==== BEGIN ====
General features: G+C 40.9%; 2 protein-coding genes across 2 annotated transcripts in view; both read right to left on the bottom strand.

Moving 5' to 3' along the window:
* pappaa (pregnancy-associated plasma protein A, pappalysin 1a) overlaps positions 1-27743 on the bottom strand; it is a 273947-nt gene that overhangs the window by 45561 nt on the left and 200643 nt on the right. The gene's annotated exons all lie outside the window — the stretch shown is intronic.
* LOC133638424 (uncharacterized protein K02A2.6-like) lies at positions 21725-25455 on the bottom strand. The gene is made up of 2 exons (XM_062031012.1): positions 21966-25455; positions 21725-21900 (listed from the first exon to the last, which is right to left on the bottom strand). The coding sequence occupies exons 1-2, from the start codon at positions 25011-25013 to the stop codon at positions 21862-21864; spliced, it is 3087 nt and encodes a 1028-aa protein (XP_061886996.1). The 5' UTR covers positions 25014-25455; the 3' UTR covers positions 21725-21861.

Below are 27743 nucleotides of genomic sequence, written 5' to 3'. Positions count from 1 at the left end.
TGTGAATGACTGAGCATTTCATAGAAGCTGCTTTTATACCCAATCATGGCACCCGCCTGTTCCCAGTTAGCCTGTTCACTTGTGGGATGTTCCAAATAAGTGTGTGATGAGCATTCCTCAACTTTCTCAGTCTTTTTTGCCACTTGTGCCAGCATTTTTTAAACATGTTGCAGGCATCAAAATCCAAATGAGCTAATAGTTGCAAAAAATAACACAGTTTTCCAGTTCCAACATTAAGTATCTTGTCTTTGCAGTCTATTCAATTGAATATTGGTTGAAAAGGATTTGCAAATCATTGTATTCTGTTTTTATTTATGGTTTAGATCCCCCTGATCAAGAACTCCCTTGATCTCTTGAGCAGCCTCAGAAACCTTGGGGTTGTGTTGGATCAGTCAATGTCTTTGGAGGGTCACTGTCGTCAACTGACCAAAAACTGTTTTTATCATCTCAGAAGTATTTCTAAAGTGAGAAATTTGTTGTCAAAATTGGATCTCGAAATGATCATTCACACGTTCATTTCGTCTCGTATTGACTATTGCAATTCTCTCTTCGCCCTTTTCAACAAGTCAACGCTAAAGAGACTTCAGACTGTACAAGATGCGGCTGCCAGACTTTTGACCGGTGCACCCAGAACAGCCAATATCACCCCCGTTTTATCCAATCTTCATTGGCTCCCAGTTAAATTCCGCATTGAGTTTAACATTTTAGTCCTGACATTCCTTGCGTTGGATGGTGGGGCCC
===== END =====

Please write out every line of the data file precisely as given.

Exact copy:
General features: G+C 40.9%; 2 protein-coding genes across 2 annotated transcripts in view; both read right to left on the bottom strand.

Moving 5' to 3' along the window:
* pappaa (pregnancy-associated plasma protein A, pappalysin 1a) overlaps positions 1-27743 on the bottom strand; it is a 273947-nt gene that overhangs the window by 45561 nt on the left and 200643 nt on the right. The gene's annotated exons all lie outside the window — the stretch shown is intronic.
* LOC133638424 (uncharacterized protein K02A2.6-like) lies at positions 21725-25455 on the bottom strand. The gene is made up of 2 exons (XM_062031012.1): positions 21966-25455; positions 21725-21900 (listed from the first exon to the last, which is right to left on the bottom strand). The coding sequence occupies exons 1-2, from the start codon at positions 25011-25013 to the stop codon at positions 21862-21864; spliced, it is 3087 nt and encodes a 1028-aa protein (XP_061886996.1). The 5' UTR covers positions 25014-25455; the 3' UTR covers positions 21725-21861.

Below are 27743 nucleotides of genomic sequence, written 5' to 3'. Positions count from 1 at the left end.
TGTGAATGACTGAGCATTTCATAGAAGCTGCTTTTATACCCAATCATGGCACCCGCCTGTTCCCAGTTAGCCTGTTCACTTGTGGGATGTTCCAAATAAGTGTGTGATGAGCATTCCTCAACTTTCTCAGTCTTTTTTGCCACTTGTGCCAGCATTTTTTAAACATGTTGCAGGCATCAAAATCCAAATGAGCTAATAGTTGCAAAAAATAACACAGTTTTCCAGTTCCAACATTAAGTATCTTGTCTTTGCAGTCTATTCAATTGAATATTGGTTGAAAAGGATTTGCAAATCATTGTATTCTGTTTTTATTTATGGTTTAGATCCCCCTGATCAAGAACTCCCTTGATCTCTTGAGCAGCCTCAGAAACCTTGGGGTTGTGTTGGATCAGTCAATGTCTTTGGAGGGTCACTGTCGTCAACTGACCAAAAACTGTTTTTATCATCTCAGAAGTATTTCTAAAGTGAGAAATTTGTTGTCAAAATTGGATCTCGAAATGATCATTCACACGTTCATTTCGTCTCGTATTGACTATTGCAATTCTCTCTTCGCCCTTTTCAACAAGTCAACGCTAAAGAGACTTCAGACTGTACAAGATGCGGCTGCCAGACTTTTGACCGGTGCACCCAGAACAGCCAATATCACCCCCGTTTTATCCAATCTTCATTGGCTCCCAGTTAAATTCCGCATTGAGTTTAACATTTTAGTCCTGACATTCCTTGCGTTGGATGGTGGGGCCC